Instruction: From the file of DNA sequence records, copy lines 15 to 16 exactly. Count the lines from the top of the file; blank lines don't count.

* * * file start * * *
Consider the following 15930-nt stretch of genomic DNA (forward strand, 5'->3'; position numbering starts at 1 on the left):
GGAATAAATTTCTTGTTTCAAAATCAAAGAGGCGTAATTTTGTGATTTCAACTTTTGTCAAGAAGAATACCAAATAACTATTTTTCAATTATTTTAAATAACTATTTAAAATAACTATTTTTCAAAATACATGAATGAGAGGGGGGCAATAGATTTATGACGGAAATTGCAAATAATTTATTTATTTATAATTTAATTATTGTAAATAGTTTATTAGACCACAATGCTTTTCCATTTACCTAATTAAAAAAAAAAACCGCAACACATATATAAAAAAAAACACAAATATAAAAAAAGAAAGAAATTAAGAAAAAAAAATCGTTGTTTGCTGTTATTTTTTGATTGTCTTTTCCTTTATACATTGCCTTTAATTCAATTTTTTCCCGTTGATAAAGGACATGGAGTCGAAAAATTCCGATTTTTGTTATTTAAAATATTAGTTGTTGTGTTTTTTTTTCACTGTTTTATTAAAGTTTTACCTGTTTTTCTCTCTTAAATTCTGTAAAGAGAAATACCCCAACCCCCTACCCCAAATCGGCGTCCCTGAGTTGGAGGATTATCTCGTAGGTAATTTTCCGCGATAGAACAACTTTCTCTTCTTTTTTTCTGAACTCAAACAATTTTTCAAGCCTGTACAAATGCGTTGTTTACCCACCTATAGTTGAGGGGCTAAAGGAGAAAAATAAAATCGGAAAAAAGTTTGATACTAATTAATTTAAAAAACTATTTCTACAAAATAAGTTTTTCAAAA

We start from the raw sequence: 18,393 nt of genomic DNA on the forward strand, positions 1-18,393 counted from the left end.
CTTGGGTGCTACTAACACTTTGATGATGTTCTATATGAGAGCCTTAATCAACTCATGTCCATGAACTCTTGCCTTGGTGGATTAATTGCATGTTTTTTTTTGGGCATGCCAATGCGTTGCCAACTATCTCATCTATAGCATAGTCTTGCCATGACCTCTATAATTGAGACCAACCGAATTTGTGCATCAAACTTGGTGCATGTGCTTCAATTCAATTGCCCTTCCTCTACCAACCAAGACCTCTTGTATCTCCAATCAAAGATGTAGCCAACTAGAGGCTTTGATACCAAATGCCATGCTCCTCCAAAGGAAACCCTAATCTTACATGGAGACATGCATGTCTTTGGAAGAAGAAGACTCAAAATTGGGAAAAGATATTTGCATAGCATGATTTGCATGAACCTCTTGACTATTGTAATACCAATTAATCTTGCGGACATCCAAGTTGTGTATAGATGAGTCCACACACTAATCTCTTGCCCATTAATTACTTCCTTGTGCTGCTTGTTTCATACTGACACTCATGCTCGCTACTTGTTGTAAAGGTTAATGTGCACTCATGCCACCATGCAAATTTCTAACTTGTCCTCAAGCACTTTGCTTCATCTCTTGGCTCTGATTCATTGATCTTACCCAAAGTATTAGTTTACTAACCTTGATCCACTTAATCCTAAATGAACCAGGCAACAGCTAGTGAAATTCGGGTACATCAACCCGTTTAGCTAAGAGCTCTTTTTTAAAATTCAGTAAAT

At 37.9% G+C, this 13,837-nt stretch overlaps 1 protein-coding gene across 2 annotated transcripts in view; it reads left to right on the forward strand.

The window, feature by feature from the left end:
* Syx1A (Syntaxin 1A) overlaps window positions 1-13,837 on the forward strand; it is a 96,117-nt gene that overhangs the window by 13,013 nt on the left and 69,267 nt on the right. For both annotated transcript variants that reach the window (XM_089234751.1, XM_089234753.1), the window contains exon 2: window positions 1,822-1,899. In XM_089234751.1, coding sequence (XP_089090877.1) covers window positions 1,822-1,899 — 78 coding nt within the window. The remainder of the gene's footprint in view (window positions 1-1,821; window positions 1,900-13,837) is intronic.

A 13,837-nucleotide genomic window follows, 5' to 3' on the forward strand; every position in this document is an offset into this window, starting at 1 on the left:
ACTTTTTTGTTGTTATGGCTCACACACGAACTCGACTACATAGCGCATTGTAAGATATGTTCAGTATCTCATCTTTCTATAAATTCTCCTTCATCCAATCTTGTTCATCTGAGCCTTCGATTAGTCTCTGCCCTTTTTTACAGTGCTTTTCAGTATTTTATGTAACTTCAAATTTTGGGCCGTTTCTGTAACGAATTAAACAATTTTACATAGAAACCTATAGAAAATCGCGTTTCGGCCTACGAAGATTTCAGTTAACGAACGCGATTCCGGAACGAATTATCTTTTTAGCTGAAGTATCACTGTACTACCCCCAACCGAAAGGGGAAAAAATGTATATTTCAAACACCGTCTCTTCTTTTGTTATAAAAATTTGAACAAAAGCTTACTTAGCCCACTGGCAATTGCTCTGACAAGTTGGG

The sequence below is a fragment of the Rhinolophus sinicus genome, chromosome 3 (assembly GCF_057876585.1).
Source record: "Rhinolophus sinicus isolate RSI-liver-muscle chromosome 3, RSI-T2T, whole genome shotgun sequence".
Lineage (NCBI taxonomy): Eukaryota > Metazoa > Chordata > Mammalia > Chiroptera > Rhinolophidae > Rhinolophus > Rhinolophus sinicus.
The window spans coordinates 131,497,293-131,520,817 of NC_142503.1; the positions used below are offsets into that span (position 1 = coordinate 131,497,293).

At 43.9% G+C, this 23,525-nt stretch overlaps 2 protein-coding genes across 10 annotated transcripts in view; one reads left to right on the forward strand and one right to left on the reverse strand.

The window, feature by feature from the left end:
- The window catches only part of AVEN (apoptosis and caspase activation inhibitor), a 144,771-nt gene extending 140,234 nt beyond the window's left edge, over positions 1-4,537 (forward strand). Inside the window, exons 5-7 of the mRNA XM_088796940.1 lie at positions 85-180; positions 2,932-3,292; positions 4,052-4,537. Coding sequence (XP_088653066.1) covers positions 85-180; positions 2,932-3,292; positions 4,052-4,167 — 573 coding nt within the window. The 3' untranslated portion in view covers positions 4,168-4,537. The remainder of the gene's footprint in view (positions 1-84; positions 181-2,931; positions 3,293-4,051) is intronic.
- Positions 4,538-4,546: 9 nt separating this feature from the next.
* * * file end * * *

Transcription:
The window, feature by feature from the left end:
- The window catches only part of AVEN (apoptosis and caspase activation inhibitor), a 144,771-nt gene extending 140,234 nt beyond the window's left edge, over positions 1-4,537 (forward strand). Inside the window, exons 5-7 of the mRNA XM_088796940.1 lie at positions 85-180; positions 2,932-3,292; positions 4,052-4,537. Coding sequence (XP_088653066.1) covers positions 85-180; positions 2,932-3,292; positions 4,052-4,167 — 573 coding nt within the window. The 3' untranslated portion in view covers positions 4,168-4,537. The remainder of the gene's footprint in view (positions 1-84; positions 181-2,931; positions 3,293-4,051) is intronic.